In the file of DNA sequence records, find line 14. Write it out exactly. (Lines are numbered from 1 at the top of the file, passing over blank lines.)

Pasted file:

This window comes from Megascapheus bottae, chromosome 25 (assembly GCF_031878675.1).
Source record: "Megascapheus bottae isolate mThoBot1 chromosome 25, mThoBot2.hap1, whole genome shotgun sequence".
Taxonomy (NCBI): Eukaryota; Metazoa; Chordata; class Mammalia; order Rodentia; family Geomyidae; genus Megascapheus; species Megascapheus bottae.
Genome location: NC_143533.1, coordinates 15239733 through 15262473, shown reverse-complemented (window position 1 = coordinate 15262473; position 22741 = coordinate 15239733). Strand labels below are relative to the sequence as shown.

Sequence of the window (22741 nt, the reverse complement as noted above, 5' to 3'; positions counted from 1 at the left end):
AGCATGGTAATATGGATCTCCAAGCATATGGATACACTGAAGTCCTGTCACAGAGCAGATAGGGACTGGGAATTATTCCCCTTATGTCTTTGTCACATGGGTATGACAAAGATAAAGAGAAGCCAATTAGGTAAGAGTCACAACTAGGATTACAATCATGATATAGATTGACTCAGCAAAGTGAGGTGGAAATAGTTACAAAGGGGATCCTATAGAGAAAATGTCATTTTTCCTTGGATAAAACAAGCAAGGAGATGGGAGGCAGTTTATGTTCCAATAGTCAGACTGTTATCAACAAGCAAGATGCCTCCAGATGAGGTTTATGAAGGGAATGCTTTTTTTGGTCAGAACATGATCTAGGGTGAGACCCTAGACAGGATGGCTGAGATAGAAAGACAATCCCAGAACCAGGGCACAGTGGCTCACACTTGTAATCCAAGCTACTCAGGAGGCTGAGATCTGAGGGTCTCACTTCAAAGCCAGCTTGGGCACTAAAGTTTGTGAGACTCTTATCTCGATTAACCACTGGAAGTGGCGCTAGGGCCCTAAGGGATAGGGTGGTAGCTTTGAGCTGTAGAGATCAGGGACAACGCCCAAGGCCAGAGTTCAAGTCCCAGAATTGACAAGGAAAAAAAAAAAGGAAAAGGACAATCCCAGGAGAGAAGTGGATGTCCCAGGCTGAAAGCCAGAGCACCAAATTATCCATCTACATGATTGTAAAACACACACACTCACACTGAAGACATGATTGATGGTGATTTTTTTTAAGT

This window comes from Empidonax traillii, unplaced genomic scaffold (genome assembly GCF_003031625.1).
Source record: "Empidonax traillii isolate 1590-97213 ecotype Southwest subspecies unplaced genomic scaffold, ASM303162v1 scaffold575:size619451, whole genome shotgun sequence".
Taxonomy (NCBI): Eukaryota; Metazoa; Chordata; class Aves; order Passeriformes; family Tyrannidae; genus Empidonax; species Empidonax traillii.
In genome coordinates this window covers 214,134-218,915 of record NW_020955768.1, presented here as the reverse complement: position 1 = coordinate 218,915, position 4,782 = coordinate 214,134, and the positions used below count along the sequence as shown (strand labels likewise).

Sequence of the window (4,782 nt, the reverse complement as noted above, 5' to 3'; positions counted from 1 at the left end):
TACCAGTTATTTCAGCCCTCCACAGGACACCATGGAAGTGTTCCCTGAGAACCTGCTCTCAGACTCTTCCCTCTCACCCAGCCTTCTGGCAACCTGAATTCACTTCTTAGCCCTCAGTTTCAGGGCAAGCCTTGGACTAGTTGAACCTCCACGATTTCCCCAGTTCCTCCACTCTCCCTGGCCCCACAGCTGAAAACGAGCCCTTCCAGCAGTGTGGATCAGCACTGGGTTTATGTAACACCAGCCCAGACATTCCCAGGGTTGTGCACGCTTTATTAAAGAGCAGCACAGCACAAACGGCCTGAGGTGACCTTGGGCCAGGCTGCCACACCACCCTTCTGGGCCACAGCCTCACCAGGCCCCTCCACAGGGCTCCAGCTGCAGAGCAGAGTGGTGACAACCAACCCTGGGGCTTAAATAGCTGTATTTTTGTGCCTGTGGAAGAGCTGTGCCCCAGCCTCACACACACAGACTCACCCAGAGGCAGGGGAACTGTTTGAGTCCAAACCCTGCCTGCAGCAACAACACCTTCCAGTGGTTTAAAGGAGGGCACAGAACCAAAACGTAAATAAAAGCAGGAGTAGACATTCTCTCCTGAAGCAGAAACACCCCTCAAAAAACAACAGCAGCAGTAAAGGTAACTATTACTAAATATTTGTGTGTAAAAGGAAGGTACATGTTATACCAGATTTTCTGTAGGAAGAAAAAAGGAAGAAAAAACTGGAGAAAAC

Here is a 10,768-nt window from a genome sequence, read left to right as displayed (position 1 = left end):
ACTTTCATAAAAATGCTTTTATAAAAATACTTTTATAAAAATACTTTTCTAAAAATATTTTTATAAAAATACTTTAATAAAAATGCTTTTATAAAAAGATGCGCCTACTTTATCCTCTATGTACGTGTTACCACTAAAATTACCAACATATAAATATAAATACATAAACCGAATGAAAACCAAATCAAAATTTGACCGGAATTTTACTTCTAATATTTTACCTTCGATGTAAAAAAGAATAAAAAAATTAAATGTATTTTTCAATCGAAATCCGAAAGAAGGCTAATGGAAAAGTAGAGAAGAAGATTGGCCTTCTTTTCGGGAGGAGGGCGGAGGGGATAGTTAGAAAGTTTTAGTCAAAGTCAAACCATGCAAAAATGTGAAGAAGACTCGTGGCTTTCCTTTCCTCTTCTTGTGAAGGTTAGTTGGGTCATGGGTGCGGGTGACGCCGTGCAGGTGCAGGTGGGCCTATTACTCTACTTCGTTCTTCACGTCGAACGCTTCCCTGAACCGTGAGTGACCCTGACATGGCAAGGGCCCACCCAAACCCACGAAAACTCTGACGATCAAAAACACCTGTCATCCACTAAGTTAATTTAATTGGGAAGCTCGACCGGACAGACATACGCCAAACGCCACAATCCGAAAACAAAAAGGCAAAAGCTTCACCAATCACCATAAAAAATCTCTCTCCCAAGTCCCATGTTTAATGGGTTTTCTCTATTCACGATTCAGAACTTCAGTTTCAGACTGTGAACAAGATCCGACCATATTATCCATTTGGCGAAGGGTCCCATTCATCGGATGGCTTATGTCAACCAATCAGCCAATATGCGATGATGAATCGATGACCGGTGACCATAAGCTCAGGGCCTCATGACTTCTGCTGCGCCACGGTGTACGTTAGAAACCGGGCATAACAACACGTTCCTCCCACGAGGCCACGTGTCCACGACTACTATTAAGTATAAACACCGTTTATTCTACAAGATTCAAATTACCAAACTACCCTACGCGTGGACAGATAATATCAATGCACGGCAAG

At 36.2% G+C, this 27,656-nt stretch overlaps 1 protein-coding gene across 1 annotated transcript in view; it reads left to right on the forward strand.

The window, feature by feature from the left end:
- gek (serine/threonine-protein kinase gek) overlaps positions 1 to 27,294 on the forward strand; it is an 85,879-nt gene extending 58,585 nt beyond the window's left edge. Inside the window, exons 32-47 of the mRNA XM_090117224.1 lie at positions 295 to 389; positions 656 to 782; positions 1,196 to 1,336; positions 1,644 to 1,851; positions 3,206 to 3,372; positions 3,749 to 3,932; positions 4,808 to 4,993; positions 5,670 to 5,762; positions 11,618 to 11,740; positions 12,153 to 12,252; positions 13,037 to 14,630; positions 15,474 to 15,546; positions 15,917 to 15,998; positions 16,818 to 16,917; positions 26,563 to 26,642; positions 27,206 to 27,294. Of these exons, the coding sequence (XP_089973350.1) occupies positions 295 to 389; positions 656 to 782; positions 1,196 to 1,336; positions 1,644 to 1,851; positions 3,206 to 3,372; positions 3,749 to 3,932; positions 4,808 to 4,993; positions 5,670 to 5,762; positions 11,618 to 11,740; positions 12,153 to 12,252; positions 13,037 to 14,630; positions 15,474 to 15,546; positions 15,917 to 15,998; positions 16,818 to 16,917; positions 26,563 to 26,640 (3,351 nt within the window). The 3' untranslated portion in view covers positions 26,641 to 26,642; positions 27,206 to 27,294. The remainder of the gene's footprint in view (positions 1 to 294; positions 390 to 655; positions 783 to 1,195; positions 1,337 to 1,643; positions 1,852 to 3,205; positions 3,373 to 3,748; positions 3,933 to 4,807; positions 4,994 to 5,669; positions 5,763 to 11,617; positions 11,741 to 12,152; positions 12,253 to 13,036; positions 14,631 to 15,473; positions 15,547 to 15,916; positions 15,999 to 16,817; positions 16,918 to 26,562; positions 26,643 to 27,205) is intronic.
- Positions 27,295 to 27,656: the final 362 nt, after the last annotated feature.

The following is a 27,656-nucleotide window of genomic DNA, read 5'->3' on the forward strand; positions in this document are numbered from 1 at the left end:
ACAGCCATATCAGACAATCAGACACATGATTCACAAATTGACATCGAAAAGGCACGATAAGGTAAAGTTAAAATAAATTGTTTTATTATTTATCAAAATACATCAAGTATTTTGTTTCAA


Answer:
ACTTTCATAAAAATGCTTTTATAAAAATACTTTTATAAAAATACTTTTCTAAAAATATTTTTATAAAAATACTTTAATAAAAATGCTTTTATAAAAAGATGCGCCTACTTTATCCTCTATGTACGTGTTACCACTAAAATTACCAACATATAAATATAAATACATAAACCGAATGAAAACCAAATCAAAATTTGACCGGAATTTTACTTCTAATATTTTACCTTCGATGTAAAAAAGAATAAAAAAATTAAATGTATTTTTCAATCGAAATCCGAAAGAAGGCTAATGGAAAAGTAGAGAAGAAGATTGGCCTTCTTTTCGGGAGGAGGGCGGAGGGGATAGTTAGAAAGTTTTAGTCAAAGTCAAACCATGCAAAAATGTGAAGAAGACTCGTGGCTTTCCTTTCCTCTTCTTGTGAAGGTTAGTTGGGTCATGGGTGCGGGTGACGCCGTGCAGGTGCAGGTGGGCCTATTACTCTACTTCGTTCTTCACGTCGAACGCTTCCCTGAACCGTGAGTGACCCTGACATGGCAAGGGCCCACCCAAACCCACGAAAACTCTGACGATCAAAAACACCTGTCATCCACTAAGTTAATTTAATTGGGAAGCTCGACCGGACAGACATACGCCAAACGCCACAATCCGAAAACAAAAAGGCAAAAGCTTCACCAATCACCATAAAAAATCTCTCTCCCAAGTCCCATGTTTAATGGGTTTTCTCTATTCACGATTCAGAACTTCAGTTTCAGACTGTGAACAAGATCCGACCATATTATCCATTTGGCGAAGGGTCCCATTCATCGGATGGCTTATGTCAACCAATCAGCCAATATGCGATGATGAATCGATGACCGGTGACCATAAGCTCAGGGCCTCATGACTTCTGCTGCGCCACGGTGTACGTTAGAAACCGGGCATAACAACACGTTCCTCCCACGAGGCCACGTGTCCACGACTACTATTAAGTATAAACACCGTTTATTCTACAAGATTCAAATTACCAAACTACCCTACGCGTGGACAGATAATATCAATGCACGGCAAG